2023 archived consultation: Statement on verification of contact lens specifications and definition of aftercare
24 Oct 2023
29 Aug 2023
This consultation was previously hosted on our consultation hub. We have moved it here as part of archiving.
Delivering a commitment made following our call for evidence on the Opticians Act 1989 (‘the Act’) in 2022, we issued a draft statement for consultation setting out our view that:
· verification of a copy of a contact lens specification is no longer necessary, provided that the specification is clear, does not contain any obvious errors and has not obviously been tampered with; and
· a definition of aftercare should be provided that gives sufficient detail to ensure the public is protected.
We undertook a full public consultation on our proposed statement, which was open for eight weeks from 29 August to 24 October 2023. We asked respondents a range of questions, including whether they agreed with the content of the statement, whether they felt there was anything unclear or missing, any unintended consequences and what the impacts of the statement might be (particularly relating to discrimination).
We received 39 written consultation responses from a range of stakeholders including individual registrants and optical representative organisations. Overall, there was support for the statement from our stakeholders, although the optical professional/representative bodies were divided in their opinion about the need for a definition of aftercare and had concerns about aspects of this part of the statement. There were suggestions for additions and amendments, particularly from the optical professional/representative bodies.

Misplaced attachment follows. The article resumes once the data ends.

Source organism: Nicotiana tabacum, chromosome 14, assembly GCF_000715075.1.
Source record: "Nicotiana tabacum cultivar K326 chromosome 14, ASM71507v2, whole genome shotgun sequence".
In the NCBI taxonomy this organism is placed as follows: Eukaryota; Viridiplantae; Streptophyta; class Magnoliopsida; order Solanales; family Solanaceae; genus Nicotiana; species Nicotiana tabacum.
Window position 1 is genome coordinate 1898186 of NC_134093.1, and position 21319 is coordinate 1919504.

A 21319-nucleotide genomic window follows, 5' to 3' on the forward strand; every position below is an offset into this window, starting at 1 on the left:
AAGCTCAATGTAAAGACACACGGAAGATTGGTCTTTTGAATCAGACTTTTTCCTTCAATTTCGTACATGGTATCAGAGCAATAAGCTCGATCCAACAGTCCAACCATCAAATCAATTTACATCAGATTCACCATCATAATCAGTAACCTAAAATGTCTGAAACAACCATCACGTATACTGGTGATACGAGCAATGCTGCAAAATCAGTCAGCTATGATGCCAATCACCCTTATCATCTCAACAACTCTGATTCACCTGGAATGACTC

Our GOC response to our consultation on statement on verification of contact lens specifications and definition of aftercare is available in the files section below, together with an updated impact assessment. We have published the verification statement here.
In summary, based on the feedback, we decided only to go ahead with the section of the statement that relates to verification of contact lens specifications. This reflects concerns expressed on the aftercare section of the statement and the availability of existing guidance from professional bodies on this issue.
In relation to verification, we made the following amendments to the statement based on feedback received during the consultation (see our response for more information):
· making it clear that ‘in-date’ means that the expiry date must not have passed and that a specification becomes invalid after its expiry date;
· making it clear that where the conditions in paragraph 3 of the statement are not met, verification is still required;
· removing the word ‘our’ from in front of the word ‘registrants’ in paragraph 5 of the statement (so that registered medical practitioners would not be excluded from co-operating with requests for verification); and